Possibly moving out of a house they have lived in for much of their life.
Having to go through years of memories and get rid of things.
Feeling that moving into a facility means the beginning of the end.
Being excited to clean things out and decorate some place new.
Looking forward to simplifying life and responsibilities.
Making new friends and always having something to do.
Moving can bring up many different emotions for seniors because they are..
TIPS FOR MOVING SENIORS
Moving is a big job, but when you are a senior and you may be moving from a home you raised your family in to something smaller, it can be especially difficult. Even if they are not moving from their first home it is likely to be a big transition so here are some great tips to use as a guide for the move.
Remember how hard this process is for your loved one and try and be
patient, loving and understanding of the emotions that may come up.
Whether you are doing the packing and sorting or your senior is handling the job make sure you start well in advance of the move. This will lesson the stress for everyone.
2. Sort Belongings
Once the decision has been made to downsize and move it is important to help sort through your loved ones things.
Moving to a smaller place means they can’t take everything with them. To sort, you should sort things into four basic categories:
Keep, Store, Sell/Give, and Trash.
Start with one area of the house, even if it is just one closet or drawer and go through each item, decide which category it fits into.
If you have trouble figuring out what to toss, look for these key signs that something is best thrown out or given away.
It has never been taken out of the box
It is old or out of date
An unfinished project
It hasn’t been touched in more than a year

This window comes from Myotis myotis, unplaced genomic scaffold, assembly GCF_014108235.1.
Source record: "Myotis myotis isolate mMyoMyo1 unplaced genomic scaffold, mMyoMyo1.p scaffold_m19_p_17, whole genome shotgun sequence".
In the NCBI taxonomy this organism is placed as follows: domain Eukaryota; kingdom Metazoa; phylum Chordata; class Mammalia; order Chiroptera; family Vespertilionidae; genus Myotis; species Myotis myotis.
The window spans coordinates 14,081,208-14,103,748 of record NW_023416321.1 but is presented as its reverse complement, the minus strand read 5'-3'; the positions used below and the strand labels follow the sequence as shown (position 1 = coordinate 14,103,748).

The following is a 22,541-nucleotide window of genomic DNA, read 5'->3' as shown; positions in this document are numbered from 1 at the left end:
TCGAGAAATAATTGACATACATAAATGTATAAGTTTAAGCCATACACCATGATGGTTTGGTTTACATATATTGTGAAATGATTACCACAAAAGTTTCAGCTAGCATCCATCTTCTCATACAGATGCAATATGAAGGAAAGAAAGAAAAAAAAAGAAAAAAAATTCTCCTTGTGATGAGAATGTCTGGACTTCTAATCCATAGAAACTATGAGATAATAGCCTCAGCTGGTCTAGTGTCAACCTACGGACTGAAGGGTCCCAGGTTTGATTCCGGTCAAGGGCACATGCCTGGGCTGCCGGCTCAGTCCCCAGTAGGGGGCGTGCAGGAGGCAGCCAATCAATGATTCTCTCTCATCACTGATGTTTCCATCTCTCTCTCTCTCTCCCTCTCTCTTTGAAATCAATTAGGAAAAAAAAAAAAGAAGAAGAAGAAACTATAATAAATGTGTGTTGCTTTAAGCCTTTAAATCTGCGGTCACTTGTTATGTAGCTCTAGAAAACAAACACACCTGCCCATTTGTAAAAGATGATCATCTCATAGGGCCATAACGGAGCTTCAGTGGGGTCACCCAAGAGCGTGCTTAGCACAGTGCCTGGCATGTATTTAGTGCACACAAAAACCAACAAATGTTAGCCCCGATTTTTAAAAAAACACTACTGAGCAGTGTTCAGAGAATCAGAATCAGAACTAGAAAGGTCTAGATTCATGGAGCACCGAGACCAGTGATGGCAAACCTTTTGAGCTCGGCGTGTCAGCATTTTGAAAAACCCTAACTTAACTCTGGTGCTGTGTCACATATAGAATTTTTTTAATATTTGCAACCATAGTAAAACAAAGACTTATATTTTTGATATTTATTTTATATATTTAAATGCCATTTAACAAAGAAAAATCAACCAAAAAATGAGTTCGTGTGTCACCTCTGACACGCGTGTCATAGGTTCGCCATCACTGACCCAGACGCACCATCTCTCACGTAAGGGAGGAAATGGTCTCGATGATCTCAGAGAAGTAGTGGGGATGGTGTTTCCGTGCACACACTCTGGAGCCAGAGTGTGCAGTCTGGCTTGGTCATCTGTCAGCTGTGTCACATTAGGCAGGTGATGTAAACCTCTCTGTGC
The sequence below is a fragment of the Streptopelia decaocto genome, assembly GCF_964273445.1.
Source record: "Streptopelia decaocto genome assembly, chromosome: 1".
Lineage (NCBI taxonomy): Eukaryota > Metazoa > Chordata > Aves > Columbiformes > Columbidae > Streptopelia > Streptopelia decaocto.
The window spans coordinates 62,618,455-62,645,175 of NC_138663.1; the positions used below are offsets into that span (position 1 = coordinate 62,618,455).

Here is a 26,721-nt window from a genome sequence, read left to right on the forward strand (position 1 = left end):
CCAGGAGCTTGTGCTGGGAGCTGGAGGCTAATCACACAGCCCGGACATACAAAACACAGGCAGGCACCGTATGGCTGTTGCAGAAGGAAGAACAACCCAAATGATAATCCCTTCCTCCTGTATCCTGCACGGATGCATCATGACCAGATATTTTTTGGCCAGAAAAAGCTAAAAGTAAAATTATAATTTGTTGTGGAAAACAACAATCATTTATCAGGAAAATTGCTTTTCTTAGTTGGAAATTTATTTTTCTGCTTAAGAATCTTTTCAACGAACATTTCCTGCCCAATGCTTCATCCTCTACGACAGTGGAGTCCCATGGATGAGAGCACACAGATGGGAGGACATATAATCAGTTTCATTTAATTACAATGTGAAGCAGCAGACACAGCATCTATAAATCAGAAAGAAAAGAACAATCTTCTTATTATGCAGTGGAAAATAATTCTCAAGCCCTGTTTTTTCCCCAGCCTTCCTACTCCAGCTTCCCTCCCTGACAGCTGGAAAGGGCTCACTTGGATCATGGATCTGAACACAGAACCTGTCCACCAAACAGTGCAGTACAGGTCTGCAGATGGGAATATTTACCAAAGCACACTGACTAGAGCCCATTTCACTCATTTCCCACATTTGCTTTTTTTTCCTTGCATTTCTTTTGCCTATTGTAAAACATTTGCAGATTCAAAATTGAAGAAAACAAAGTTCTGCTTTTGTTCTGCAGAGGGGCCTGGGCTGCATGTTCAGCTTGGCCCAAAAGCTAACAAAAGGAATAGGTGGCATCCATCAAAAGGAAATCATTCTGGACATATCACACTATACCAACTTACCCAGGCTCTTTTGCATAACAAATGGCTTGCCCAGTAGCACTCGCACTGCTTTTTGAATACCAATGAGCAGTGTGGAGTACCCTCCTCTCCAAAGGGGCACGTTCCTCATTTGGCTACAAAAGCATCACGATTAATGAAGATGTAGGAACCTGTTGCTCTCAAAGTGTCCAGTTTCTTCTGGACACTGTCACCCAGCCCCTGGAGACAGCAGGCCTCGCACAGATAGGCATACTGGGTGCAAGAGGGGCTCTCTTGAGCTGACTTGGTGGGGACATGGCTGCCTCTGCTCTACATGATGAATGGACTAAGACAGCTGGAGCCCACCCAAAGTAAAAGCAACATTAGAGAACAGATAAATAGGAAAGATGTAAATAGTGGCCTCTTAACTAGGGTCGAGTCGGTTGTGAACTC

Furniture that won’t fit the new space
When deciding which items to store, keep in mind these should be things you do not need day to day, but may need for a variety of reasons at some point. Items that are best stored include:
Paperwork and documents
Items of sentimental value
Items your loved one should consider keeping should include:
Sentimental items that they may want to see regularly
Items with high value that they wish to keep close
Clothing items important for special occasions
Be Aware of Box Weight- Even if you have help on moving day, you might need to move boxes around as you unpack. No box should be more than 50 pounds.
Use Plastic Tubs- For items you will be storing for the long term, use plastic tubs to keep them safe and dry for storage.
Pack An “Open First” Box- Unpacking is stressful and time consuming so pack a box with first day essentials your loved one will need to get things started. Items like bedding, linens, toiletries, and an outfit or two. This will help to make sure you can easily get the basics ready. Either take the box over yourself or make sure it gets put in the truck last and comes out first.
Label Well- Labeling your items in detail will help you make sure boxes get to the right place and make it much easier to find items they need later.
2. Change Of Address
Make sure to change your address with the post office, doctors, dentist, credit cards, Social Security, and any other places that need this updated information.
3. Plan Out Your Space
Spend some time in the new space thinking about what items you will bring and how they will fit in the room. Take note of any new items you may need.
4. What Day And Time Is Move In
Make sure you confirm the day and time for your move and the specific facility move in rules. Some places allow you to move in through the main elevator. Some require use of freight elevator only.
5. What Can Maintenance Help Me With On Move In Day
Find out what help you will have that day from the facility. Will there be flatbeds and carts available? Will they help you hang pictures or put a television on the wall? Where is the garbage shoot and how do I dispose of any moving boxes?
ITEMS YOU MAY NEED IF NOT PROVIDED BY THE FACILITY
Garbage Cans For Kitchen & Bathroom
Pens & Paper
Nails For Pictures
Coffee Maker (if allowed)
Microwave (if allowed)
Senior living facilities are all set-up differently. Some floors or facilities do not lock resident’s doors because assistance is needed all day and night or residents can’t lock doors themselves. Some facilities have locks and nobody accesses your room but you. Make sure you know how things will be handled at your new place. Things do get stolen sometimes at these facilities. It is easy to take money or a pair of earrings. Make sure your loved one does not keep things in the room they are very concerned about losing. Also keep in mind how much cash is left in the room and if your loved one can manage the money themselves.